Library redevelopment: too little too late


Beth Mason

The view of hundreds of students lining Hillhead Street to get into the library is a scene that is becoming commonplace, while lifts that are packed to the brim with students and the everyday hunt for a space to study continues to be a normal occurrence despite the recent library redevelopment.

Costing over £3.5 million and with a delay of nine months, the library’s refurbished first and second floors were opened, which boast of the creation of 150 new study spaces. Level 2 has been designed as a dynamic new learning environment, while Level 1 has become another silent study area. One advantage of both these floors is that they provide greater access to power outlets allowing you to bring a laptop or tablet with you without trying to find a free computer, which of course, are like gold dust on any level.

Disappointingly (yet unsurprisingly), library redevelopments have failed to provide even a fraction of the seating required to deal with our continually expanding student body. During peak times, finding a seat is an almost impossible task at a reasonable hour and many find themselves trekking around several floors of the library before finding an available space.

Not only has it not dealt with over-crowding, the introduction of the revolving door has increased congestion. How anyone thought a revolving door would be a suitable addition to a building with as high a footfall as the library will forever be a mystery. When in operation, the door’s safety stop mechanism is triggered every few seconds, delaying those both entering and exiting. For this reason, it is usually collapsed to its minimum size which still lessens the number who can pass through at any given time and contributes to the all-familiar queues.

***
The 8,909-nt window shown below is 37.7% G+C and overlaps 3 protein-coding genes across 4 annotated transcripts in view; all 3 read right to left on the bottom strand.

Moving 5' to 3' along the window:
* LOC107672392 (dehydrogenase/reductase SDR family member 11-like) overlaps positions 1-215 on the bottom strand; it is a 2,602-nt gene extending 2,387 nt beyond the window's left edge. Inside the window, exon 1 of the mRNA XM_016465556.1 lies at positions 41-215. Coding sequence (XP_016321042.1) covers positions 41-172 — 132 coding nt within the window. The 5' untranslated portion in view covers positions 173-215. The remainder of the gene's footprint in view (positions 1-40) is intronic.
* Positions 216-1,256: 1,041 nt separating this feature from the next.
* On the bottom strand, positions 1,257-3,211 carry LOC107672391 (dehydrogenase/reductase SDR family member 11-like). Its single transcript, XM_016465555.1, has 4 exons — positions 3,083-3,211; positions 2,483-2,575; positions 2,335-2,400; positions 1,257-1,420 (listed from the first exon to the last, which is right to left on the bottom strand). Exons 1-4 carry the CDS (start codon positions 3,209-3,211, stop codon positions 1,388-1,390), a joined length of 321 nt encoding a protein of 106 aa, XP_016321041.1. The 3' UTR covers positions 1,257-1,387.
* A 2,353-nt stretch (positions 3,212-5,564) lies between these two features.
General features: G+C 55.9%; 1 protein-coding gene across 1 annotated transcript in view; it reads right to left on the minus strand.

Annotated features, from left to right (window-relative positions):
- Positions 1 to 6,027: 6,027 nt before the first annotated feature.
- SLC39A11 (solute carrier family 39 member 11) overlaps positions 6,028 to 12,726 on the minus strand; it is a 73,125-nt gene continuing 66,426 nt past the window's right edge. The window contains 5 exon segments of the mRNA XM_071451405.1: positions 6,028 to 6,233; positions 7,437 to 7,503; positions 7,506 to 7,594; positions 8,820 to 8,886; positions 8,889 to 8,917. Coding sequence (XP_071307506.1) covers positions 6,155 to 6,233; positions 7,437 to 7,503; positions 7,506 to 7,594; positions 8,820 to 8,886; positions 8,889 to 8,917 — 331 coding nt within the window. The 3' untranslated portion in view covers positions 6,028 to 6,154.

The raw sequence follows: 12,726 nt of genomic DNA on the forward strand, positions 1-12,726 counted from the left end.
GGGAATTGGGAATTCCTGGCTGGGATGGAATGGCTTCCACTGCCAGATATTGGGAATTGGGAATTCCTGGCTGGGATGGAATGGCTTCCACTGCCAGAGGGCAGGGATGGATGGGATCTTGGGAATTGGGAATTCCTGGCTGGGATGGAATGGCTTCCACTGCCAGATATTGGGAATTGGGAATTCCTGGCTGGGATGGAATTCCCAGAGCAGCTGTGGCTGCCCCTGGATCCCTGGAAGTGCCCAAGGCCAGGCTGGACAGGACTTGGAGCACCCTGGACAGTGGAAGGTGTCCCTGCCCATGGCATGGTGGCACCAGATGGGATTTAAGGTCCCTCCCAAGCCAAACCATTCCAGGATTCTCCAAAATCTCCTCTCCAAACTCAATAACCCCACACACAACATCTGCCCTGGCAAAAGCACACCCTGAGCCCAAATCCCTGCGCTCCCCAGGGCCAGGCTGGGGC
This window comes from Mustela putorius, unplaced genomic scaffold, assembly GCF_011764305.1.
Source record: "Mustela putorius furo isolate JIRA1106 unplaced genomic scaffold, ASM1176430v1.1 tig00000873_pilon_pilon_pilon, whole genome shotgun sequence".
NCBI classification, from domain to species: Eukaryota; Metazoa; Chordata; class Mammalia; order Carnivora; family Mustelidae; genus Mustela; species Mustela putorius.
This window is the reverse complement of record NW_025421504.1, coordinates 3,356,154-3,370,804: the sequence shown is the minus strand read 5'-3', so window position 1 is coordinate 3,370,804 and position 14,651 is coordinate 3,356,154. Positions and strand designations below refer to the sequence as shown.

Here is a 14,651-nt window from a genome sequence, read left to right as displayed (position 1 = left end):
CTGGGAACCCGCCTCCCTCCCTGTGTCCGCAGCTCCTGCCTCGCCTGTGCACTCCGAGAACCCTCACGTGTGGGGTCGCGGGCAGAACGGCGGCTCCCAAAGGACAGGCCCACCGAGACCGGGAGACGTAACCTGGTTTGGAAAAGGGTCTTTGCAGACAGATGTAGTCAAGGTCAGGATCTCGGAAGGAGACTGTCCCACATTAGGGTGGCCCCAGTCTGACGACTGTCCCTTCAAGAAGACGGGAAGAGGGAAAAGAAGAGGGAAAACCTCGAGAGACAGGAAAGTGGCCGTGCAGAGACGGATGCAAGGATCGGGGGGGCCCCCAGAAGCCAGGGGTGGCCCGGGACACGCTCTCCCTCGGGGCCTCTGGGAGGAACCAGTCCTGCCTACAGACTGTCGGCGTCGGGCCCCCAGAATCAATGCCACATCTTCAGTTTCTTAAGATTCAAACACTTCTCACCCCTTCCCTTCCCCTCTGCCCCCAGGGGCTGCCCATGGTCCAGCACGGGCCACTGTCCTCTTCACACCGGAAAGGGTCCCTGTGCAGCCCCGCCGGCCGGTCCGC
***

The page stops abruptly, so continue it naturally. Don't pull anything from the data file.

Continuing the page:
No one expects the 150 seats to alleviate this problem at exam time if the redevelopment cannot even deal with the routine comings and goings of university life. The library has made use of all its available space and it still is not enough. Should we curb admissions in future years to gradually ease over-crowding or should we pin our hopes on the redevelopment of the Western Infirmary and its proposed Learning and Teaching Hub? Either way, the issue will most likely not be addressed during our time at Glasgow and we had best consider investing in a decent Ikea work desk or at the very least a good alarm clock come exam time.


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